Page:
Possible Penalties NBA May Impose on Donald Sterling
I think a defacto suspension is likely in the short run, but I do think the NBA will undertake to pressure Sterling in some way to sell the team. The article states that since the NBA does not enjoy an anti-trust exemption that Major League Baseball does, and such they may not be able to simply yank the team from him the way MLB did with Marge Schott, or most recently Frank McCourt, but there is a precedent of the NBA pressuring an owner to sell the team, and that was when Ted Stepien was persuaded to sell the Cleveland Cavaliers in the early 1980’s after inept management rendered the team a cellar dweller and threatened it’s financial health. The difference with Stepien is that his main problem was incompetence, though he had his own incident of shocking racial stupidity*, and he had only been an owner for three years when he sold the team. Sterling has owned the Clippers for more than 30 years.
3. Put pressure on him to sell the team. This is where things really get tricky. A league source said it’s unlikely the NBA would try to compel Sterling to sell the team he has owned for 30 years because of the possibility of a vicious legal battle that could cost the league millions and result in Sterling keeping the team should he prevail, not to mention create a years-long distraction as the litigation plays out.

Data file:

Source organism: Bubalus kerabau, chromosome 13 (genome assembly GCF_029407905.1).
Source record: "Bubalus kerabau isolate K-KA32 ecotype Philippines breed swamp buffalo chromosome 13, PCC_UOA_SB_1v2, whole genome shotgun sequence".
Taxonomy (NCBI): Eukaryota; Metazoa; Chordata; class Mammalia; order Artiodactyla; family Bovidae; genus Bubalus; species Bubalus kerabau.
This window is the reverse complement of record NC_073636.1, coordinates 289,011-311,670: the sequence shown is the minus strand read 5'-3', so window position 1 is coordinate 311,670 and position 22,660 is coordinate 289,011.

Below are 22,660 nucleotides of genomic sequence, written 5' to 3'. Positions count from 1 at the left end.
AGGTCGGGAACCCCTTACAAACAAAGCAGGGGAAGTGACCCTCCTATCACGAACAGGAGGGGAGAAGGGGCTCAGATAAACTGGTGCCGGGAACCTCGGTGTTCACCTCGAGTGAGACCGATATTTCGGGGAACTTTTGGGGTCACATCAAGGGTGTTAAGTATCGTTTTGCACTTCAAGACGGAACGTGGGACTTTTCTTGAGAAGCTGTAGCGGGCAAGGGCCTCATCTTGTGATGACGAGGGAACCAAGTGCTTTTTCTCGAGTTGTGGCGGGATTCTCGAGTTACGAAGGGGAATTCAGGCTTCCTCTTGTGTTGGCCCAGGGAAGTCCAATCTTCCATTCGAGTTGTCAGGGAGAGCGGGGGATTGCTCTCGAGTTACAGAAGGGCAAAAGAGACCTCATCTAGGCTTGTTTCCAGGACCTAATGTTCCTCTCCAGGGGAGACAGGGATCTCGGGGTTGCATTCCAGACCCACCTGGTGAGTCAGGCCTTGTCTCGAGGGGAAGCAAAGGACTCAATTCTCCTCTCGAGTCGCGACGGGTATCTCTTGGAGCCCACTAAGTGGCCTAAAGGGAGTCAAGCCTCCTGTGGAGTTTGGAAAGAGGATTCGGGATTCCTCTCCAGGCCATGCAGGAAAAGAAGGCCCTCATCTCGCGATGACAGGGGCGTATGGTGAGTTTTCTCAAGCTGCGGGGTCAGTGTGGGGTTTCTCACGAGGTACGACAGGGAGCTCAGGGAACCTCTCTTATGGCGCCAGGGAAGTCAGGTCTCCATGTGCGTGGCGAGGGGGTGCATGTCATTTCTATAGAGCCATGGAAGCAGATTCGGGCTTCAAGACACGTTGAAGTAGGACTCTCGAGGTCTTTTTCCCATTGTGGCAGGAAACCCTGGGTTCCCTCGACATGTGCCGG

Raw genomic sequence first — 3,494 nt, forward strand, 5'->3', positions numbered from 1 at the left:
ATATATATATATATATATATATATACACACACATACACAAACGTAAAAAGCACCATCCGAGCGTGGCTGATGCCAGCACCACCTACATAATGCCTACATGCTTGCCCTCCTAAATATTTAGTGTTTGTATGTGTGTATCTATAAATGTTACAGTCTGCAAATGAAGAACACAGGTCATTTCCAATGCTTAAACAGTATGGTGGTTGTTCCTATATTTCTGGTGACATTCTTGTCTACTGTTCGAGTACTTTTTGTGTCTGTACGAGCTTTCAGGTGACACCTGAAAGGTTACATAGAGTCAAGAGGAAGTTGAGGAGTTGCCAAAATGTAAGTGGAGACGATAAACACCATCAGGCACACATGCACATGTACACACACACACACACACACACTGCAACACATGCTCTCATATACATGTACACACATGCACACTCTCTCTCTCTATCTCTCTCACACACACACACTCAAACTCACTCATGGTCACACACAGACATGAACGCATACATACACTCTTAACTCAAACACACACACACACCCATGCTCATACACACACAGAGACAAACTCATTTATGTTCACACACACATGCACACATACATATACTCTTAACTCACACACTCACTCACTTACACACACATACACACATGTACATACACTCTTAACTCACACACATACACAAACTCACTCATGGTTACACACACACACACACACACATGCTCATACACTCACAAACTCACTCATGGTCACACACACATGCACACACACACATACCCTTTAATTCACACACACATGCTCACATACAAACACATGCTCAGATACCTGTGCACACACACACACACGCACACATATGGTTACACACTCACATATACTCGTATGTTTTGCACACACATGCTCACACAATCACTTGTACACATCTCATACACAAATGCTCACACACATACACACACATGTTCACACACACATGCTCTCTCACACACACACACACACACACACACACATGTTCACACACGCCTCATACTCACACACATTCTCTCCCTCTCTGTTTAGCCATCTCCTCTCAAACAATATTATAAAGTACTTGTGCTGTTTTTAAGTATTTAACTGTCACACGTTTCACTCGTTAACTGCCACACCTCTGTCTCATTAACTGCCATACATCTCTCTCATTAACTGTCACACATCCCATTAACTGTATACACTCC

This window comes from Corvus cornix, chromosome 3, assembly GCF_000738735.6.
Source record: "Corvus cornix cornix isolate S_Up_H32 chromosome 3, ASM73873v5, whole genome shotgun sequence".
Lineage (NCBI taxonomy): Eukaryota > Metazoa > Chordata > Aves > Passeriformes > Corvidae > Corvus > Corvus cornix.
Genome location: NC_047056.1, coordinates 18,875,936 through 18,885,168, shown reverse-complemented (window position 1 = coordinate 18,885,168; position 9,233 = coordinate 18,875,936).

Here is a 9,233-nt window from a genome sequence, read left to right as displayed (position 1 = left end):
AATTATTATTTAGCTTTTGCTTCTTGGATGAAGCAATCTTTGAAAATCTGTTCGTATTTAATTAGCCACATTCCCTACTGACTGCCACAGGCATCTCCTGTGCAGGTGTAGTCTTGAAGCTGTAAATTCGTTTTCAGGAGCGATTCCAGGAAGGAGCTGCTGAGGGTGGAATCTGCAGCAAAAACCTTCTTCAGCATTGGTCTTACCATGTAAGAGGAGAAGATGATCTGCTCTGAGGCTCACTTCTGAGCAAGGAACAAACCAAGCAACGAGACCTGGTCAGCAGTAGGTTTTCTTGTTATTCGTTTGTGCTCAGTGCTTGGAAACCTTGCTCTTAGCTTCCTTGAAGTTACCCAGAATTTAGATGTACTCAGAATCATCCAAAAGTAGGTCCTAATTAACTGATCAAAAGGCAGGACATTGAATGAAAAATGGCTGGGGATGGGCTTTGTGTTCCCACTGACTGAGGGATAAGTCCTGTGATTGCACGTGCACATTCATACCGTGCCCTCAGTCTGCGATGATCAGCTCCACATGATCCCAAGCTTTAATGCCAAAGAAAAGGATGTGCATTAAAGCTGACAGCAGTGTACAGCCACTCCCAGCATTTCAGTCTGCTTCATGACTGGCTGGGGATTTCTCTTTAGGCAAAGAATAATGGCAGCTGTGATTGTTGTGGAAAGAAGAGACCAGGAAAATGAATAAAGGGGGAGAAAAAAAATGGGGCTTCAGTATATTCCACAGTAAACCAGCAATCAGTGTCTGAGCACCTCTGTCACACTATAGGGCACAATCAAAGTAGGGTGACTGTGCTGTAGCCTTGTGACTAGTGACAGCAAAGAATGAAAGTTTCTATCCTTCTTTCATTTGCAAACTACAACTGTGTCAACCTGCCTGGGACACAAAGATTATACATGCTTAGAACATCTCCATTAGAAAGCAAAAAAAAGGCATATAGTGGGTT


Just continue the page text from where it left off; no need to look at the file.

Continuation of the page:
But the league and Sterling’s fellow owners could certainly pressure him to sell the team by publicly campaigning for change. Several owners have already spoken out in protest of Sterling’s alleged remarks and could make things uncomfortable for him by continuing to address the issue through social and traditional media until he sells the team. One sensible successor would be Dodgers co-owner Magic Johnson, who Sterling disparaged in his alleged remarks about blacks to a female friend.
Another avenue to get Sterling to sell the team would be for his wife, Rochelle, to file divorce papers that would require her husband to pay her 50% of community assets per California law. Divorce proceedings involving former San Diego Padres owner John Moores forced him to sell the team in 2012.
*Shortly after he bought the Cavaliers, he actually said that the team’s roster should have a minimum of six white players at all times, figuring that his most white fan base would come and support a team that looked more like they did.